The year 2020 has very tangibly made us familiar with the concept of DISRUPTION, through our own experience. The pandemic forced us to revolutionize many aspects of our everyday life, we were knocked out of our normal routine and forced to change our sometimes very well-established habits. Today we buy, communicate or work differently. Obviously, the changes also affected the functioning of companies, including brand management processes. My conversations with marketers show that many people have experienced a great acceleration in terms of their work. As if someone suddenly cranked up the speed on the treadmill on which we were running in an uncontrollable way.
Well, 2021 does not look like an easier or more predictable year, but we are already entering it with some experience. Since the first attack of breathlessness and shock of the body has passed, and the heart rate has stabilized a little, it is worth trying to reflect on your condition and take inventory in the areas which demand it.
To get out of the emergency mode it is worth looking for answers to key questions in 4 areas closely related to brand management. And this basically applies to everyone, no matter how well our brands did before the pandemic. The last year has changed a lot and it is worth keeping your eyes wide open for these changes.
How has our CONSUMER changed?
It is worth starting with the verification of what we know about the recipients of our brand? Maybe the changes have led to the appearance of new potential target groups, if we are lucky to deal with a category that is gaining in popularity? Or maybe our category is losing its importance in the face of current challenges and new needs? The experience of the pandemic provokes reappraisals in the sphere of life needs and priorities, so it is worth knowing the directions of these changes and try to analyze the current human condition more deeply. Certainly, the needs related to the safety, health and well-being in the broadest sense of the word have come to the forefront. We have been subjected to many trials this year in these areas, so they are becoming particularly important for us – both in the area of physical and mental health and well-being. What impact can this have on our category and how can we use it in our actions?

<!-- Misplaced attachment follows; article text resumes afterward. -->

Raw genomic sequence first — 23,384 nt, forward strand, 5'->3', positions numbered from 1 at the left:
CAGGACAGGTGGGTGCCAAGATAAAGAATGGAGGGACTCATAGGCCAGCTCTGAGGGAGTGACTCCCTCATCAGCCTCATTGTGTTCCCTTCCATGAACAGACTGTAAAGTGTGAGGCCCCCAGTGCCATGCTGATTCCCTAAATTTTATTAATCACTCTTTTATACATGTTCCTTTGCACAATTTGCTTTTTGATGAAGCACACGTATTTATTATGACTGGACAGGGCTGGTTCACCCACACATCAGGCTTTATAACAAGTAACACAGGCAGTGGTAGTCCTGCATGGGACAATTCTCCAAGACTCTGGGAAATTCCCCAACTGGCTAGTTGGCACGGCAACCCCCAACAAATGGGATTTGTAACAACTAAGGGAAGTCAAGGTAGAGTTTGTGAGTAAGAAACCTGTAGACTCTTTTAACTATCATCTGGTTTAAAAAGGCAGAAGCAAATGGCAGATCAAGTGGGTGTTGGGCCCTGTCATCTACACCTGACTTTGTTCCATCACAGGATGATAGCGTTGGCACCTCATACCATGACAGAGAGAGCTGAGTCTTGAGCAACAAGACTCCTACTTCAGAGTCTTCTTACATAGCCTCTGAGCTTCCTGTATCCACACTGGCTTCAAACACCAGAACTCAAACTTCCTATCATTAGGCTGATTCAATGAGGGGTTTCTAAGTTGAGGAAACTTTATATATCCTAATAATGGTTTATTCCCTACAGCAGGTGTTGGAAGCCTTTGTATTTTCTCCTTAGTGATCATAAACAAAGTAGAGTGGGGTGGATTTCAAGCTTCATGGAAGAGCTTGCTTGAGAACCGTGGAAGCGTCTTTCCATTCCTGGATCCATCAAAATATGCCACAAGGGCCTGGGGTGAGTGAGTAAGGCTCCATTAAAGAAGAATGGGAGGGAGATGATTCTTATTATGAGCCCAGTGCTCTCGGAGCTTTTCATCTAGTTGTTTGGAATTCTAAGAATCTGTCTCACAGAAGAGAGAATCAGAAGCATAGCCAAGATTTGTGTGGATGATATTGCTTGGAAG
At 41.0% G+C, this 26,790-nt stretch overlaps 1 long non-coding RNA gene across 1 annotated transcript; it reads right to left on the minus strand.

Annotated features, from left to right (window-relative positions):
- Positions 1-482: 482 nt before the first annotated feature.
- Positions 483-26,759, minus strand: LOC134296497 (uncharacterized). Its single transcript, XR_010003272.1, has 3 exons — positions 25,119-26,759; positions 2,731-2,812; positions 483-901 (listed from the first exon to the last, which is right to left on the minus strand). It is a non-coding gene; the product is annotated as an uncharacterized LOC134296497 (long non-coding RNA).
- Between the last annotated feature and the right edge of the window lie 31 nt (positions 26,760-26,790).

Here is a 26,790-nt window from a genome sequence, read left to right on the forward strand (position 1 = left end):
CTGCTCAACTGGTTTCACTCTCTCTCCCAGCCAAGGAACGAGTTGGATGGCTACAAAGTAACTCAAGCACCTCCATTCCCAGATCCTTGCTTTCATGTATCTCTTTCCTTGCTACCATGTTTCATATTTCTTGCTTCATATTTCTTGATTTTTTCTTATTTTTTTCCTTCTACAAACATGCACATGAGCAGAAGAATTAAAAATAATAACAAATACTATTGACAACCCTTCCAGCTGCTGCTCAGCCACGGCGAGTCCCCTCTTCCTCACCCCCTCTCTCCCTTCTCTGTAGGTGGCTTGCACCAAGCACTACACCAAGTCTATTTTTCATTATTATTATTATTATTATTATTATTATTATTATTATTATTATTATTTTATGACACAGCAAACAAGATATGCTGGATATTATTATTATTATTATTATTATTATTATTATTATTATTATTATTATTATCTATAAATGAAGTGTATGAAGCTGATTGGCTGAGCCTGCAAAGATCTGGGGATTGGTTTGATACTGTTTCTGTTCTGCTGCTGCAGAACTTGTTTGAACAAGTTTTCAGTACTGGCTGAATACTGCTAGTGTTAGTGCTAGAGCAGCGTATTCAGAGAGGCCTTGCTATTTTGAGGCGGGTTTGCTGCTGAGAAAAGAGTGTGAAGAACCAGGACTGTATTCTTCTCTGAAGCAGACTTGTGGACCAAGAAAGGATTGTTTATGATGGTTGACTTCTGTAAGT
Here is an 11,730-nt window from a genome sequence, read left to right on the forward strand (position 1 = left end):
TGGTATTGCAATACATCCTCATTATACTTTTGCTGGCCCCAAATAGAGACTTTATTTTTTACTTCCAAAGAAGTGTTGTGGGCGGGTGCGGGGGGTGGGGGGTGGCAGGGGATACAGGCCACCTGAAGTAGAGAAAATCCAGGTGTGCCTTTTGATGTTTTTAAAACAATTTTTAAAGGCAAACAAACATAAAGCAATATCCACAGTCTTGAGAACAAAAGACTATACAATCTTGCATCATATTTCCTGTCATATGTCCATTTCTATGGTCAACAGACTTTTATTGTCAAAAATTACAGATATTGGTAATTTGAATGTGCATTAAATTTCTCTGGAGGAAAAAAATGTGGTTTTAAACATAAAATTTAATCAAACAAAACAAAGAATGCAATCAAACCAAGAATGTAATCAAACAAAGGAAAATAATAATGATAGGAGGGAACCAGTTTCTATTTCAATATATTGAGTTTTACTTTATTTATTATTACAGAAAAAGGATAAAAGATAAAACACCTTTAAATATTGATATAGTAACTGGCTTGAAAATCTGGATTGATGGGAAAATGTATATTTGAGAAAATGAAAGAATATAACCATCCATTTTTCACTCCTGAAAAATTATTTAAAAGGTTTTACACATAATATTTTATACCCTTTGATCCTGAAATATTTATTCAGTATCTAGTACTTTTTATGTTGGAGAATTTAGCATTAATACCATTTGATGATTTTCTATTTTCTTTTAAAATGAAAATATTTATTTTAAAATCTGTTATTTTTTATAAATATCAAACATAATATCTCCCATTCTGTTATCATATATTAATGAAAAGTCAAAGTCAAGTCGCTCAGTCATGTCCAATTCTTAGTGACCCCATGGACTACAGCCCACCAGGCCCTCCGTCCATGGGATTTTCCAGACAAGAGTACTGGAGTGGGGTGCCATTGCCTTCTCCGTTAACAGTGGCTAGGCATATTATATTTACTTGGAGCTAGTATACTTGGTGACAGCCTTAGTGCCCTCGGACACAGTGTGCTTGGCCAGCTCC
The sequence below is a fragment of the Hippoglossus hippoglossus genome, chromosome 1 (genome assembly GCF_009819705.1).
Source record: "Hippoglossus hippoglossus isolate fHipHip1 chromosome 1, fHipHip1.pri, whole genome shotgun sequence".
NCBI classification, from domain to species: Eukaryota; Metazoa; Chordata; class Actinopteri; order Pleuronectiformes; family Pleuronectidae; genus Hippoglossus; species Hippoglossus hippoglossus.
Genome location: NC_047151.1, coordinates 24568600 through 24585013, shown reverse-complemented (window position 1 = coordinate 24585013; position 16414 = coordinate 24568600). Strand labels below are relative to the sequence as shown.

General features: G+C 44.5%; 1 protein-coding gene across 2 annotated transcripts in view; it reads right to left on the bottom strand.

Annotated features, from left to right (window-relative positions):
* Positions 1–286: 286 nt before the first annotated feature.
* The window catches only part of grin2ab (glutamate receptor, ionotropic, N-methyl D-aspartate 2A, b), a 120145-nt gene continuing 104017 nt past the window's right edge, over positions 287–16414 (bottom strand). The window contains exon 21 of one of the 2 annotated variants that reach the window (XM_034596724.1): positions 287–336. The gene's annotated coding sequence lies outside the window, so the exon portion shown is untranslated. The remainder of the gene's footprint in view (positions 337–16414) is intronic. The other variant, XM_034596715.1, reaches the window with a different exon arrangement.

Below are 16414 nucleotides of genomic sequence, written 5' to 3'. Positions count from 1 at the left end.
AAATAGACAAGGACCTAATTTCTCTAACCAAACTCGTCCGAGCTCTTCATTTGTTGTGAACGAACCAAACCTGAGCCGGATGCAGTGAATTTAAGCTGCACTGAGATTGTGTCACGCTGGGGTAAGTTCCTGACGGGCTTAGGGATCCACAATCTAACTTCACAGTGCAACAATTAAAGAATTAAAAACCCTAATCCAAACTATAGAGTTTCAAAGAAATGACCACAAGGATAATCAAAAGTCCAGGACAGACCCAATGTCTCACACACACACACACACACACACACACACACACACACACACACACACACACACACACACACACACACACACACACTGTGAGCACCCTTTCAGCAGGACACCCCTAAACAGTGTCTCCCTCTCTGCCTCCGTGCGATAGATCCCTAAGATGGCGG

On the other hand, the experience of this year has resulted in the development of new behavioral patterns. The pandemic has forced us to learn new skills and change specific behaviors in many areas – the fact is, for example, that we spend more time at home, consume more content online, buy online more often. In this area it is worth conducting a review of how the decision-making process in our category is currently going and how the shopping habits of our consumers have changed? Is our brand and its communication keeping up with these changes?
Has it managed to adapt to the new behaviors and accordingly, have we redesigned our consumer paths when planning communication? And a very important question – which of these changes will stay with us for longer and which of them will abandoned be automatically when it is possible to function without radical restrictions?